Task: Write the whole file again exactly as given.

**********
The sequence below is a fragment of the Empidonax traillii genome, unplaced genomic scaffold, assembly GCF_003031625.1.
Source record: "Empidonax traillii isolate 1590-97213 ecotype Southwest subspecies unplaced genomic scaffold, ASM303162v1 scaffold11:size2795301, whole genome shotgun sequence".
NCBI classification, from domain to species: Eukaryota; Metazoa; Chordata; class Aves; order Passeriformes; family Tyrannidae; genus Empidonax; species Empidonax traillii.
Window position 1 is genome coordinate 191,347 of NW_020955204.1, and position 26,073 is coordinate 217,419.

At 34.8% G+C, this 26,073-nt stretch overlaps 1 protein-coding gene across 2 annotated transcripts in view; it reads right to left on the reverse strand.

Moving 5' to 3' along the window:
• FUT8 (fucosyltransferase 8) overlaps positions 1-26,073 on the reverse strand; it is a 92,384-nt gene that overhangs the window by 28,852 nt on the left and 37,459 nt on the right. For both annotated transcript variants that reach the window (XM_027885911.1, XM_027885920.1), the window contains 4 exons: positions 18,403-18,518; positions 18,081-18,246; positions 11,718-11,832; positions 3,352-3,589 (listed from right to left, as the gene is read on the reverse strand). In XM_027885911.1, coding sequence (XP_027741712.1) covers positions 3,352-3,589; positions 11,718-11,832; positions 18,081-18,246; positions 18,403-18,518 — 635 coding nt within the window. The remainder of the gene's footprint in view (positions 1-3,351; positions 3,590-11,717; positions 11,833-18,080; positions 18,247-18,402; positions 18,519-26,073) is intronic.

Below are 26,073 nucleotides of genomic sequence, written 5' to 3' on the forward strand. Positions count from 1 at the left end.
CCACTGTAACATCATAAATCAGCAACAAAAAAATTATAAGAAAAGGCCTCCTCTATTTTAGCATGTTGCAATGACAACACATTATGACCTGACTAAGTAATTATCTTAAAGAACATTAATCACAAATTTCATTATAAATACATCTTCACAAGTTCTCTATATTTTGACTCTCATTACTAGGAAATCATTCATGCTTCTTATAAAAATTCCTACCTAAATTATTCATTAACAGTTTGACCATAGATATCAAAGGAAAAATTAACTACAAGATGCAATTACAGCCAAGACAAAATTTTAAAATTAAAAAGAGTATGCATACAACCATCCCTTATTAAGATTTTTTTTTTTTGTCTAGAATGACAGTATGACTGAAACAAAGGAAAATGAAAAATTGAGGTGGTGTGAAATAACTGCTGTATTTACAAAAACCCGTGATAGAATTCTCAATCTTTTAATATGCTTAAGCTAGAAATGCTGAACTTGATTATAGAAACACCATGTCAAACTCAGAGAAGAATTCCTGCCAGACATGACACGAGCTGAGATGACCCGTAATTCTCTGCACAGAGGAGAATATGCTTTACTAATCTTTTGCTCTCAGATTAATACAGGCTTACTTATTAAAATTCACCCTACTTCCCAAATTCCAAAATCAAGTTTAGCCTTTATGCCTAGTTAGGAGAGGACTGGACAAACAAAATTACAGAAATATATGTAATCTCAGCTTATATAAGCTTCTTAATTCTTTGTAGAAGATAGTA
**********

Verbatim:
The sequence below is a fragment of the Empidonax traillii genome, unplaced genomic scaffold, assembly GCF_003031625.1.
Source record: "Empidonax traillii isolate 1590-97213 ecotype Southwest subspecies unplaced genomic scaffold, ASM303162v1 scaffold11:size2795301, whole genome shotgun sequence".
NCBI classification, from domain to species: Eukaryota; Metazoa; Chordata; class Aves; order Passeriformes; family Tyrannidae; genus Empidonax; species Empidonax traillii.
Window position 1 is genome coordinate 191,347 of NW_020955204.1, and position 26,073 is coordinate 217,419.

At 34.8% G+C, this 26,073-nt stretch overlaps 1 protein-coding gene across 2 annotated transcripts in view; it reads right to left on the reverse strand.

Moving 5' to 3' along the window:
• FUT8 (fucosyltransferase 8) overlaps positions 1-26,073 on the reverse strand; it is a 92,384-nt gene that overhangs the window by 28,852 nt on the left and 37,459 nt on the right. For both annotated transcript variants that reach the window (XM_027885911.1, XM_027885920.1), the window contains 4 exons: positions 18,403-18,518; positions 18,081-18,246; positions 11,718-11,832; positions 3,352-3,589 (listed from right to left, as the gene is read on the reverse strand). In XM_027885911.1, coding sequence (XP_027741712.1) covers positions 3,352-3,589; positions 11,718-11,832; positions 18,081-18,246; positions 18,403-18,518 — 635 coding nt within the window. The remainder of the gene's footprint in view (positions 1-3,351; positions 3,590-11,717; positions 11,833-18,080; positions 18,247-18,402; positions 18,519-26,073) is intronic.

Below are 26,073 nucleotides of genomic sequence, written 5' to 3' on the forward strand. Positions count from 1 at the left end.
CCACTGTAACATCATAAATCAGCAACAAAAAAATTATAAGAAAAGGCCTCCTCTATTTTAGCATGTTGCAATGACAACACATTATGACCTGACTAAGTAATTATCTTAAAGAACATTAATCACAAATTTCATTATAAATACATCTTCACAAGTTCTCTATATTTTGACTCTCATTACTAGGAAATCATTCATGCTTCTTATAAAAATTCCTACCTAAATTATTCATTAACAGTTTGACCATAGATATCAAAGGAAAAATTAACTACAAGATGCAATTACAGCCAAGACAAAATTTTAAAATTAAAAAGAGTATGCATACAACCATCCCTTATTAAGATTTTTTTTTTTTGTCTAGAATGACAGTATGACTGAAACAAAGGAAAATGAAAAATTGAGGTGGTGTGAAATAACTGCTGTATTTACAAAAACCCGTGATAGAATTCTCAATCTTTTAATATGCTTAAGCTAGAAATGCTGAACTTGATTATAGAAACACCATGTCAAACTCAGAGAAGAATTCCTGCCAGACATGACACGAGCTGAGATGACCCGTAATTCTCTGCACAGAGGAGAATATGCTTTACTAATCTTTTGCTCTCAGATTAATACAGGCTTACTTATTAAAATTCACCCTACTTCCCAAATTCCAAAATCAAGTTTAGCCTTTATGCCTAGTTAGGAGAGGACTGGACAAACAAAATTACAGAAATATATGTAATCTCAGCTTATATAAGCTTCTTAATTCTTTGTAGAAGATAGTA